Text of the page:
Professional Wizardry

ADNER’S control on skis is phenomenal. I had a little demonstration of this when he was teaching a class of beginners the snowplow. One of the pupils had landed in an inglorious muddle near the bottom of the hill, and Gadner came breezing down the slope in the crouching speed position, heading straight for the recumbent skier. The poor pupil felt sure that he was going to make the obituary columns of the local paper under the heading, “Run Over By A Speedball On Skis,” but just before he reached him Gadner went into a snowplow and stopped with the tips of his skis onesixteenth of an inch from the ribs of his pupil.

Gadner can ski backward down a hill. He waltzes on skis. He does jump turns with his poles which, quite frankly, can’t be done! He glides down the length of a steep slope on one ski. He skis over hill and dale with his police dog, Wolf, on his shoulders. Last winter he skied two miles down a mountainside with an injured woman on his back.

The last-mentioned exploit occurred last February at Mont Tremblant. A member of his class broke her ankle while they were climbing the high hill behind Mont Tremblant Inn. There was no way of sending a stretcher up for her without a good deal of delay, so she was assisted up onto Gadner’s back and he sped off on the two-mile descent. And as if the weight of the girl on his back weren’t enough, he carried her skis under one arm and her poles under the other !

Gadner was quite bewildered by the publicity that this little adventure earned him. To him it was pretty routine stuff and he would have had little to say about it had not Montreal reporters dashed up to St. Jovite to get the story. He is a quiet, taciturn little fellow who speaks seldom, either because his command of the English language is not very good or because he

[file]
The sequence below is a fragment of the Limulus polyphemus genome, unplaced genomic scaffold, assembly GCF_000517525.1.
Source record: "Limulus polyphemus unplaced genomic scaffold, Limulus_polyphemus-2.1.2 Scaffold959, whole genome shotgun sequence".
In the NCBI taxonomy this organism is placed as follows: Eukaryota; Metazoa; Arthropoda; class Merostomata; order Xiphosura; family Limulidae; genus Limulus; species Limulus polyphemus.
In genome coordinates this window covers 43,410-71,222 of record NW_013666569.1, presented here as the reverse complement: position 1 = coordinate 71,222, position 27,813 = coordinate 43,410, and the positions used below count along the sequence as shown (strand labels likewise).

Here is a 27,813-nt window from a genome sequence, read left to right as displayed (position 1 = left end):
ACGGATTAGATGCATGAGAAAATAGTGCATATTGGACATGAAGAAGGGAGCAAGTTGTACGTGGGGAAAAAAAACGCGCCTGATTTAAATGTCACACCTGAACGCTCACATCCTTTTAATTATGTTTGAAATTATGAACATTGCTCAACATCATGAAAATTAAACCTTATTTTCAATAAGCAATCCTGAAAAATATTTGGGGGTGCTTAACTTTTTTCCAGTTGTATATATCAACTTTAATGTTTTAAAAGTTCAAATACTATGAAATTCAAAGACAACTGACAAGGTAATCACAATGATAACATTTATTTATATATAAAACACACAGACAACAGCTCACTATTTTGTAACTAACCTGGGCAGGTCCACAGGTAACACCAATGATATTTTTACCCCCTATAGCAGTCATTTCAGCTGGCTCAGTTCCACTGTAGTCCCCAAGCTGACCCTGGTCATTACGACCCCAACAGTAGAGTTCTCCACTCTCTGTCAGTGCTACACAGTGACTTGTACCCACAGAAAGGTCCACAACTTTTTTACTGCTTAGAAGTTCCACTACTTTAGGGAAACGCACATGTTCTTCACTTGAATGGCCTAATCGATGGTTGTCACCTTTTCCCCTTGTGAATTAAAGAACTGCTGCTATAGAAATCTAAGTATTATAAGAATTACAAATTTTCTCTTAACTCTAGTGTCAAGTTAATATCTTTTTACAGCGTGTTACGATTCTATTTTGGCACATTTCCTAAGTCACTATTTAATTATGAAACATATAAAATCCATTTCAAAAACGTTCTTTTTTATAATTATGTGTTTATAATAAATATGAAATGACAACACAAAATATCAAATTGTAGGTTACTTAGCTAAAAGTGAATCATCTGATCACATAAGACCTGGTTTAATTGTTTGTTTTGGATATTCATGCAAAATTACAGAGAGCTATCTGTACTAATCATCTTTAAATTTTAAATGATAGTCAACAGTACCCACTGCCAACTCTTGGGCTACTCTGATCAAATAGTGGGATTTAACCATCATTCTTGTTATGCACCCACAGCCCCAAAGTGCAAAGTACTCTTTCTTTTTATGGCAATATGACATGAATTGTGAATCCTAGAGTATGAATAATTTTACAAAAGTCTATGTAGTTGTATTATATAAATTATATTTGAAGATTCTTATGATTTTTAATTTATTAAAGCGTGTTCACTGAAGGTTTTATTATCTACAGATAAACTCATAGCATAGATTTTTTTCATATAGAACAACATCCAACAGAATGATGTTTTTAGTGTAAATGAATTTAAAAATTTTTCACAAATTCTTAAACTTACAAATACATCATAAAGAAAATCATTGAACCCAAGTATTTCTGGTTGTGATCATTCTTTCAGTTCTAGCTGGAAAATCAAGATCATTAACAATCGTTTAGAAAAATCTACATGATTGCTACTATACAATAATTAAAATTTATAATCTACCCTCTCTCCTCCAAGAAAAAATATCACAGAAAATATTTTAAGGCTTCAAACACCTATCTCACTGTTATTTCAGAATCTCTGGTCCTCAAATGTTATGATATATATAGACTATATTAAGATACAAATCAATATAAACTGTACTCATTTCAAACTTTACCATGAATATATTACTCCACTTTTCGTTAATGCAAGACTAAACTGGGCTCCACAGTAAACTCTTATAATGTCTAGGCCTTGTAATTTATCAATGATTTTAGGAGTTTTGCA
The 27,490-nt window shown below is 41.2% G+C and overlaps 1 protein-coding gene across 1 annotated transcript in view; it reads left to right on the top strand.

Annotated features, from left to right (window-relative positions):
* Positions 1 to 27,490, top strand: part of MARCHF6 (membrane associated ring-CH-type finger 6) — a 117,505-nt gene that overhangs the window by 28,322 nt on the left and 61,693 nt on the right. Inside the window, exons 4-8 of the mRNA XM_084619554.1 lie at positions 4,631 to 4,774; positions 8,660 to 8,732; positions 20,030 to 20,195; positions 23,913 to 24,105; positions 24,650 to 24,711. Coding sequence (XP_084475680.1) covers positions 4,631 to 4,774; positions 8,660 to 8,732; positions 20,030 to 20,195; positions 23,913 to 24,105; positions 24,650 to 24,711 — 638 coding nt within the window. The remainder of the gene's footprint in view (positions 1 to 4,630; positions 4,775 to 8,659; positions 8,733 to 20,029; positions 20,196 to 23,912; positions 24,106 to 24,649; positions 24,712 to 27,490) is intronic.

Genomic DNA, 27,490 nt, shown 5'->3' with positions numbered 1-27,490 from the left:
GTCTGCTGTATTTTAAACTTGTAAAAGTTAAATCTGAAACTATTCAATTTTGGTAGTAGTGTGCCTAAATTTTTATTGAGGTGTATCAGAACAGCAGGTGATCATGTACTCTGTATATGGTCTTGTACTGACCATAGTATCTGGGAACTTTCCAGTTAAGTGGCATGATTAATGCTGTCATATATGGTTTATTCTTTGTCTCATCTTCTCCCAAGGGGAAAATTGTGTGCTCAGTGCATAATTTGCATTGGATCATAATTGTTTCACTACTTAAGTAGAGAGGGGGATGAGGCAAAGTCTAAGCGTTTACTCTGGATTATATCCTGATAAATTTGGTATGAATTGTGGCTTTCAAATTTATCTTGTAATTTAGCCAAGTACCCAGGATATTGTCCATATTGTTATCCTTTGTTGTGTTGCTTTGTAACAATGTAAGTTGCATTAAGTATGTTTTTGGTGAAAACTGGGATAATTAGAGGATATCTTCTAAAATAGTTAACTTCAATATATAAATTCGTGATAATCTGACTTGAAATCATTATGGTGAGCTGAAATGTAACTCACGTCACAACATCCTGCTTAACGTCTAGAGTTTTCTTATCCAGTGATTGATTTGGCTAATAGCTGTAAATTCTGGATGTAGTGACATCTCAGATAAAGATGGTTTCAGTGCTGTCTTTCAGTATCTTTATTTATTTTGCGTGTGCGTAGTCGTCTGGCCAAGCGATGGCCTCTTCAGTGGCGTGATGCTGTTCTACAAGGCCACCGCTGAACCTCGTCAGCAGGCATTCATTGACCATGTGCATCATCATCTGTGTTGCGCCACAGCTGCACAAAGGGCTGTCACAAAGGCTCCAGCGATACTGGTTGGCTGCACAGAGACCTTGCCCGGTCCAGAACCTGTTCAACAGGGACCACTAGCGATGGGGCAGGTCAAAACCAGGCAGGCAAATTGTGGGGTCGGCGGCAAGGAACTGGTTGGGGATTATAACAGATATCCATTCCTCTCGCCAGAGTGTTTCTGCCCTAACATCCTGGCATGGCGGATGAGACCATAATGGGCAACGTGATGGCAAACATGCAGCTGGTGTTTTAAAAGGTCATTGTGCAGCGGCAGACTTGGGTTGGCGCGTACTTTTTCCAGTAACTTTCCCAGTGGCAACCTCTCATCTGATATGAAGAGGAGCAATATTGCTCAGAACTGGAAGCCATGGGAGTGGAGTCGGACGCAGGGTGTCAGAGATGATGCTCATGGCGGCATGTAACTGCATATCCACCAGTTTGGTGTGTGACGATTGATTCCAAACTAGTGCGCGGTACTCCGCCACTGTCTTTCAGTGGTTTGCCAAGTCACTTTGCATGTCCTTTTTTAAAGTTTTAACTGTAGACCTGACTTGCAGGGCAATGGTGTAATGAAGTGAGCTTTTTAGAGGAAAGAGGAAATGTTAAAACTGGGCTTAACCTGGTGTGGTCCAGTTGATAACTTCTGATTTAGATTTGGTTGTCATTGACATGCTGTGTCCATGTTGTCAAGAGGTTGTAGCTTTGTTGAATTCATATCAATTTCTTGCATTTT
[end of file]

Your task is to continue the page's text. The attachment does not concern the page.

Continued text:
just feels that way. He talks as though each sentence were a move in chess. In j stature he is small, but very solidly built. He has an excellent sense of humor, and eats three desserts at every meal. He is popular with his pupils because he is painstaking and conscientious. If a beginner has fallen down in the snow and asks him how to get up, he jumps down beside him, assumes the same ungainly pose and then demonstrates slowly the best method of getting up.

It’s Gadner’s experience that women are usually quicker learners than men. Along with other instructors, he has found that absolute beginners make the best pupils. People who have been skiing for a number of years without instruction usually form some pretty bad habits that are hard to break. When they take lessons from a professional, they invariably practice faithfully the fundamentals they are shown by him, and then next day they go back to their own particular version of skiing. If you have just taken up skiing and decide to have some lessons, you are well advised to start from scratch. Forget about those self-evolved and probably entirely unique methods you have of ¡ getting around on skis. Learn from the beginning—it will take time and practice, but it’s worth it in the long run.